Danganronpa V3 Ending Thoughts

I recently finished playing through what is presumably the final main entry in the Danganronpa franchise: Danganronpa v3 Killing Harmony and like everyone who bore witness to game’s dazzlingly polarizing polemic of a series finale, I have been saddled with a whole mountain of thoughts to digest.  It’s been about 2 months and I think I’m finally able to form something approaching a coherent and articulate rumination on the matter, so here it is: extremely freeform and stream-of-conscious-y.  There are explicit spoilers ahead, but I also give no context, so almost none of this will make sense if you haven’t played the game all the way through to the end.  Regardless, this WILL completely ruin Danganronpa v3 at the very least and make it almost completely unplayable.  You have been warned.


It’s fitting that I also coincidentally got around to finishing Nier Automata around the same time as Danganronpa v3 (which is over a year late, I realize): both titles sport heavily auteur-driven, intricately-unspooled, and dizzingly challenging themes and narratives, making them juggernauts in the storytelling arena, doubly so for the medium video games.  As anyone who has paid even the slightest bit of attention to 2017 gaming awards will know, Nier has pretty much singlehandedly swept the awards for ‘Best Story’ or any permutation thereof and for good reasons.  Reasons that will not be espoused here, as they may be found pretty much everywhere else in the gaming sphere.

Instead, I’d just like to convey my disappointment at how overlooked Danganronpa v3 appears to be in the same category.  I realize that Nier has outsold Danganronpa v3 by more than order of magnitude, but even so, v3 is horrendously underrepresented.  By no means am I saying that Nier is not deserving of its flawless victory: its motifs and philosophical musings are anchored by incredibly strong character motivations and interactions, making it much easier to become emotionally invested in the characters and the world, thus causing the thematic payoff to be every bit as visceral and poignant as it is thought-provoking: a positively brilliant and winning combination.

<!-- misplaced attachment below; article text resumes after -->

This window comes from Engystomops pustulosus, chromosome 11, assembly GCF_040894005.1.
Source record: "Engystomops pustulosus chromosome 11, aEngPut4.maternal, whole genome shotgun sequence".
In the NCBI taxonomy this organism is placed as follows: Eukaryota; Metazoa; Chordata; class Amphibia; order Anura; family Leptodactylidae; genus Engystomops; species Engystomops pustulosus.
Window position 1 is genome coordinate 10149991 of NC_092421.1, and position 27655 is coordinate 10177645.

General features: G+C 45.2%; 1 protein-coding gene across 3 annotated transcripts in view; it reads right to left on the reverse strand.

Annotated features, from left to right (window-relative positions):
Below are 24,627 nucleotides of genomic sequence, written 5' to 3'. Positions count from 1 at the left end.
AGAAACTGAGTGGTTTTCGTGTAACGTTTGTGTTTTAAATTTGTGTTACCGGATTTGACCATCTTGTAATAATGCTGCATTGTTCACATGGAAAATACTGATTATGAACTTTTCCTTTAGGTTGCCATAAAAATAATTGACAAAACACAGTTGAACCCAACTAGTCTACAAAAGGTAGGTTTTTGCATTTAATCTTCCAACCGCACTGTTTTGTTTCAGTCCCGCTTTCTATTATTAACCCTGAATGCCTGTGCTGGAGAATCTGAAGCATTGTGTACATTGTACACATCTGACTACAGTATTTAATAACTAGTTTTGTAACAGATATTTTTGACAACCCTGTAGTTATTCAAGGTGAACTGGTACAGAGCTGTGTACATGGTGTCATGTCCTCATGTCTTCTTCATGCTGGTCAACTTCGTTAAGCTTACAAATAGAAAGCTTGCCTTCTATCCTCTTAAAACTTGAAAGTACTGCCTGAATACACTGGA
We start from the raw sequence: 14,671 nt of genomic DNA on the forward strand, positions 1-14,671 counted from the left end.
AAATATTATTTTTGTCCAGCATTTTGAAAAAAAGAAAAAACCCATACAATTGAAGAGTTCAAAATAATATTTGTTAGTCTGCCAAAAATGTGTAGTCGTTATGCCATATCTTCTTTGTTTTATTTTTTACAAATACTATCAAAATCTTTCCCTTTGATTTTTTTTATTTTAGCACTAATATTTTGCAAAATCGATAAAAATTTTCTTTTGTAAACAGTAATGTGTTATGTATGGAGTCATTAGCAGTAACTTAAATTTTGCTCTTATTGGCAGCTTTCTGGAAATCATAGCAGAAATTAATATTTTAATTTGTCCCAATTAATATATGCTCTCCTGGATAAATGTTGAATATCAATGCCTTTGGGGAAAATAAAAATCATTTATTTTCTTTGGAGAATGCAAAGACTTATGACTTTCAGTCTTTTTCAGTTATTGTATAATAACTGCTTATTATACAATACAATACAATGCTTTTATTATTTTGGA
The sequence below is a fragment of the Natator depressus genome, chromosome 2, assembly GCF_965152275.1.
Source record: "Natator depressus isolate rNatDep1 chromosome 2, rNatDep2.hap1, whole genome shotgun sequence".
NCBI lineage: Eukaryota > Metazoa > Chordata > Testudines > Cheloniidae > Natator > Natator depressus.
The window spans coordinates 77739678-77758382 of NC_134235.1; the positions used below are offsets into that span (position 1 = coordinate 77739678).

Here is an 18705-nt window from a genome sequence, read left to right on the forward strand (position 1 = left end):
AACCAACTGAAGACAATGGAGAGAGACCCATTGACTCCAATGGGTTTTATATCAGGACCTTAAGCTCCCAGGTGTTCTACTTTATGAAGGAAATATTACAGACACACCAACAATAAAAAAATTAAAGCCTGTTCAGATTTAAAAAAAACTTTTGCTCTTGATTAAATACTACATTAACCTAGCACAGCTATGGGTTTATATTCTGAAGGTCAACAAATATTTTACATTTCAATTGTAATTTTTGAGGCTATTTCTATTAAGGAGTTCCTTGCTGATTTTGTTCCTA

Like any good ol’ fashioned auteur-penned yarn, both Nier and Danganronpa v3 are a journey deep into the mind of their creators: Yoko Taro and Kazutaka Kodaka, respectively.   However, the ending of Danganronpa v3 is utterly unique in that it goes far, far beyond the player being able to, in the end, grasp authorial vision, worldly outlook, or internal machinations.   At the end of v3‘s electrifying journey of truth versus lies, the player is instead greeted with something much more akin to settling down in a comfy armchair and sharing a cozy fireside chat with Kodaka about the building blocks of the Danganronpa universe, its characters, themes, and morals, as well as his memoir-like thoughts on his professional and creative relationship with the franchise, the mark he believes it has left on the gaming world, his own life, and his career as an author.

I honestly can’t think of another instance of when a creator was able to use the platform of the narrative itself to speak so openly about the legacy of his body of work: to so candidly expose all the nagging flaws and frustrations he felt when certain creative decisions were beyond his control.  By introducing the construct of a world enamored with killing game broadcasts, Kodaka acknowledges that the very core of Danganronpa,  the mutual high-school killing game, is purely a sensationalist honeypot.  This is confirmed in this interview between him and Zero Escape creator Kotaro Uchikoshi where he expresses that he always wanted to write mysteries; the grisly facade of high school students murdering each other was just the bait to hook passersby.


Likewise, by revealing that the current killing game is, in fact, the 53rd iteration of a long-standing franchise, Kodaka freely shares his trepidation that the future of the franchise may be a slow death-march into a pit of stagnation and creative bankruptcy.  After 18 mind-bending trials, he feels as though he’s fully exhausted the well of fresh ideas, not entirely unlike how Hideo Kojima chose to age Solid Snake into an old man in Metal Gear Solid 4 to represent his feelings towards his director-ship of the franchise.

But at the same time, much like a memoir, Kodaka uses the opportunity to fondly celebrate the towering triptych which has brought him success and creative fulfillment, regardless of his misgivings.  The central conflict of the final showdown is Saihara’s (and all the survivors, by extension) struggle to accept that his existence may be entirely fiction; that the very foundation of truth itself cannot be trusted; and that his personality, beliefs, and memories have all been either implanted or  scripted from the moment he believed to have been born.  But Saihara’s turning point – his Ultimate Realization, if you will – is that, in the end, none of that matters, because in spite of being pure, fictional constructs, he and his classmates, through their struggles and sacrifices, were still able to influence the real world and mold it into a better place.